Importance sampling is an approximation method. It uses a mathematical transformation and is able to formulate the problem in a different way.

## Importance Sampling Definition

Importance sampling is an approximation method that uses a mathematical transformation of the Monte Carlo sampling method to take the average of all samples to estimate an expectation.

In this post, we are going to:

- Learn the basics of importance sampling
- Get a deeper understanding by implementing the process.
- Compare results from different sampling distributions.

## What Is Importance Sampling?

Importance sampling is an approximation method. Let’s say you are trying to calculate an expectation of the function `f(x)`

, where `x ~ p(x)`

, subjected to some distribution. We have the following estimation of `E(f(x))`

:

The Monte Carlo sampling method involves simply sampling `x`

from the distribution `p(x)`

and taking the average of all samples to get an estimation of the expectation. But here comes the problem: What if `p(x)`

is very hard to sample from? Are we able to estimate the expectation based on a known and easily sampled distribution?

The answer is yes. And it comes from a simple transformation of the formula:

Where `x`

is sampled from distribution `q(x)`

, and `q(x)`

should not be 0. This way you’re able to estimate the expectation by sampling from another distribution `q(x)`

. And `p(x)/q(x)`

is called as the sampling ratio or sampling weight, which acts as a correction weight to offset the probability of sampling from a different distribution.

Another thing we need to talk about the variance of estimation:

Where in this case, `X`

is `f(x)p(x)/q(x)`

. If `p(x)/q(x)`

is large, this will result in large variance, which we hope to avoid. On the other hand, it is also possible to select a proper `q(x)`

that results in even smaller variance. Let’s get into an example.

## Importance Sampling Example

First, let’s define function `f(x)`

and sample distribution:

```
def f_x(x):
return 1/(1 + np.exp(-x))
```

The curve of `f(x)`

looks like:

Now, let’s define the distribution of `p(x)`

and `q(x)`

:

```
def distribution(mu=0, sigma=1):
# return probability given a value
distribution = stats.norm(mu, sigma)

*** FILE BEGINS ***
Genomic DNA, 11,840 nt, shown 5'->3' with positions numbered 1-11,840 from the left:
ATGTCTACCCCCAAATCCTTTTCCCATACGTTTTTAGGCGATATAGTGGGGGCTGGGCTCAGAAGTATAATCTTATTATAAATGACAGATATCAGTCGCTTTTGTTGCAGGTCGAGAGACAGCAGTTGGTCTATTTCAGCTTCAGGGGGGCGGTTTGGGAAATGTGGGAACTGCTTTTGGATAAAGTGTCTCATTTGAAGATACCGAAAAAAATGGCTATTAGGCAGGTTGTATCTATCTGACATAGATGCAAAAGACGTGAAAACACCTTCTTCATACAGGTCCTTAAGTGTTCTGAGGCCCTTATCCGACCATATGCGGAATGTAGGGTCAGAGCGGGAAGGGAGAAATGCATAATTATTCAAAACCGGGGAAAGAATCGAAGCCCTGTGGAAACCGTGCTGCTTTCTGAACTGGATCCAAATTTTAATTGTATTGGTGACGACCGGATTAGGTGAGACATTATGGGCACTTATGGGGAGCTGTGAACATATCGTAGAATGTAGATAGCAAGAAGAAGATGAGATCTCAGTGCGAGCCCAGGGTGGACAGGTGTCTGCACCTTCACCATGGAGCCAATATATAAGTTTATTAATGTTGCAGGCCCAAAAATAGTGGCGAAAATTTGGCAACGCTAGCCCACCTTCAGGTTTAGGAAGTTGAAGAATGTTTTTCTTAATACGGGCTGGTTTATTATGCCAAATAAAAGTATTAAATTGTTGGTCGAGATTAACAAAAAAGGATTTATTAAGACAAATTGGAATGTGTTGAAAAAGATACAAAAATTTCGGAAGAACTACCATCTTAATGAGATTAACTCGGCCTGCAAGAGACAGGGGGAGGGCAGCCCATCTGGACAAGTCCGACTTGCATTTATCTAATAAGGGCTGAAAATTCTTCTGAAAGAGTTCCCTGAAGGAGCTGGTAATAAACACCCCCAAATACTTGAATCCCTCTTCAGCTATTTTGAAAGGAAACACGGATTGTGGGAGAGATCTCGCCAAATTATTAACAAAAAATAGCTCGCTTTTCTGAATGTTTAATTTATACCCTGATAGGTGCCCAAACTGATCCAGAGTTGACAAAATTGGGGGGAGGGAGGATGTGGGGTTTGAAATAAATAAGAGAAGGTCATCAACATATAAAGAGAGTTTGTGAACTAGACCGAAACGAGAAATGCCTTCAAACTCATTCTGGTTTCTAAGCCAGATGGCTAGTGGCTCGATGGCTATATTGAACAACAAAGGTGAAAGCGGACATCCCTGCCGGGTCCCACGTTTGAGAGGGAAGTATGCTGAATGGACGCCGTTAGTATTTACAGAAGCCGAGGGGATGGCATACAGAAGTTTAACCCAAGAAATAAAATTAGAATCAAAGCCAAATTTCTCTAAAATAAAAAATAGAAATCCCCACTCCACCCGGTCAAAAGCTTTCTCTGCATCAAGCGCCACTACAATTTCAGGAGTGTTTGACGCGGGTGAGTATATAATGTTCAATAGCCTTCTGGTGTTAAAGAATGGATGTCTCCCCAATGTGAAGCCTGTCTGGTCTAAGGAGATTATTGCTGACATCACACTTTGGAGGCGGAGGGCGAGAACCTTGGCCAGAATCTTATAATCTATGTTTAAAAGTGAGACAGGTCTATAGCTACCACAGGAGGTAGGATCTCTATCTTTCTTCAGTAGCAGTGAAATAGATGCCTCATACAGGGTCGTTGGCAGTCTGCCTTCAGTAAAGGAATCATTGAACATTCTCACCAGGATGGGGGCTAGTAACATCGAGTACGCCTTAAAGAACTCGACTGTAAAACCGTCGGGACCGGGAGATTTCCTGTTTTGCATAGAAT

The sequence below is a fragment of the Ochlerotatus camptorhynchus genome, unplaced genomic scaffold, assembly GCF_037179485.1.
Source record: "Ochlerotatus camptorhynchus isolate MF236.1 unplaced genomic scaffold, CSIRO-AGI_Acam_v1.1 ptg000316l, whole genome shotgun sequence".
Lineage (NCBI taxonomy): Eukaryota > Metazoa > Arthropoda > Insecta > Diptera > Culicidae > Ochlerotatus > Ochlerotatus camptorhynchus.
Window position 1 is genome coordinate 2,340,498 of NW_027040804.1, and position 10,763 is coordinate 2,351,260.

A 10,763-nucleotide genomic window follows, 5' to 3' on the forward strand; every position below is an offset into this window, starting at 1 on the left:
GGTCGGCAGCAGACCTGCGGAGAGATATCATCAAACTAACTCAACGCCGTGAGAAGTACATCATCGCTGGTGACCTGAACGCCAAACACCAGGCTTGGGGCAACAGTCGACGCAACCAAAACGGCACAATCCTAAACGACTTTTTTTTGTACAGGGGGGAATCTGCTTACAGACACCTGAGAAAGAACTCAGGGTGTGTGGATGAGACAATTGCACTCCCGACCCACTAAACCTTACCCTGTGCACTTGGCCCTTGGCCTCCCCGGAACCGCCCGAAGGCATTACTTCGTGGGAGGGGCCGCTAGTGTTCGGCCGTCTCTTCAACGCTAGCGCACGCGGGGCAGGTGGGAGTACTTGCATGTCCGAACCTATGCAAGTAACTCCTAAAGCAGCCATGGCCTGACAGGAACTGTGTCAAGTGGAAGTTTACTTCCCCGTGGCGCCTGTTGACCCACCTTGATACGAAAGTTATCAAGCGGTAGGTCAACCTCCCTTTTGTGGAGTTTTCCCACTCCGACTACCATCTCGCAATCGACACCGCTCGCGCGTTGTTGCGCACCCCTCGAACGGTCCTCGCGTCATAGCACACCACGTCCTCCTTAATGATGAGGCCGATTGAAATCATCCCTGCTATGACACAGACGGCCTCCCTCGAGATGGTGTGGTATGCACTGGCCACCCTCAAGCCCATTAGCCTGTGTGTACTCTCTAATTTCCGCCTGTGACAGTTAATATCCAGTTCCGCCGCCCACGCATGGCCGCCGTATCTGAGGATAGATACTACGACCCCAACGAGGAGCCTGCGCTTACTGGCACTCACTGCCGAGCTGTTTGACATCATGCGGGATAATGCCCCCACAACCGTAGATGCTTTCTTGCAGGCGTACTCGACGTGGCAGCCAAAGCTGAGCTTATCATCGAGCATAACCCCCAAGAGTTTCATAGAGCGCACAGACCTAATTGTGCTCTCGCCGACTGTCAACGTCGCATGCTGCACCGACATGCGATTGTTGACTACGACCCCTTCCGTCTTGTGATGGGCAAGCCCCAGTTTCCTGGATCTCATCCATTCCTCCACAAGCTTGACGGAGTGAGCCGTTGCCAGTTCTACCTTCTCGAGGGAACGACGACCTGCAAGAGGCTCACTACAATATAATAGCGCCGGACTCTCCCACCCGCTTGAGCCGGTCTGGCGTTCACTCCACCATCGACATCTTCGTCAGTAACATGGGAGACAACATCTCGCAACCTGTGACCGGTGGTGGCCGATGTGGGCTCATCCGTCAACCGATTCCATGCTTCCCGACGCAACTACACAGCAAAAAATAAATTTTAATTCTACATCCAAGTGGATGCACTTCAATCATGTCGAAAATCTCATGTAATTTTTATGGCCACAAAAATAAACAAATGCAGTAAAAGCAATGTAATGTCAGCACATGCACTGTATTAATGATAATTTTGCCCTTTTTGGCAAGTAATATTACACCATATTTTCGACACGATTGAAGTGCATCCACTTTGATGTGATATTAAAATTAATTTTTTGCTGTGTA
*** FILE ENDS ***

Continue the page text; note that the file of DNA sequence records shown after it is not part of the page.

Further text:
return distribution
# pre-setting
n = 1000
mu_target = 3.5
sigma_target = 1
mu_appro = 3
sigma_appro = 1
p_x = distribution(mu_target, sigma_target)
q_x = distribution(mu_appro, sigma_appro)
```

For simplicity, both `p(x)`

and `q(x)`

are normal distributions, you can try to define some `p(x)`

that is very hard to sample from. For our first demonstration, let’s set two distributions close to each other with similar mean (3 and 3.5) and same sigma 1:

Now, we are able to compute the true value sampled from distribution `p(x)`

:

```
s = 0
for i in range(n):
# draw a sample
x_i = np.random.normal(mu_target, sigma_target)
s += f_x(x_i)
print("simulate value", s/n)
```

Where we get an estimation of 0.954. Now, let’s sample from `q(x)`

and see how it performs:

```
value_list = []
for i in range(n):
# sample from different distribution
x_i = np.random.normal(mu_appro, sigma_appro)
value = f_x(x_i)*(p_x.pdf(x_i) / q_x.pdf(x_i))
value_list.append(value)
```

Notice that here `x_i`

is sampled from approximate distribution `q(x)`

, and we get an estimation of 0.949 and variance 0.304. See that we are able to get the estimate by sampling from a different distribution.

### Comparison

The distribution `q(x)`

might be too similar to `p(x)`

that you probably doubt the ability of importance sampling. So, let’s try another distribution:

```
# pre-setting
n = 5000
mu_target = 3.5
sigma_target = 1
mu_appro = 1
sigma_appro = 1
p_x = distribution(mu_target, sigma_target)
q_x = distribution(mu_appro, sigma_appro)
```

With histogram:

Here, we set `n`

to 5000. When distribution is dissimilar, we need more samples to approximate the value. This time we get an estimation of value 0.995, but variance 83.36.

The reason comes from `p(x)/q(x)`

. Two distributions that are too different from each other could result in a huge difference of this value, thus increasing the variance. The rule of thumb is to define `q(x)`

where `p(x)|f(x)|`

is large.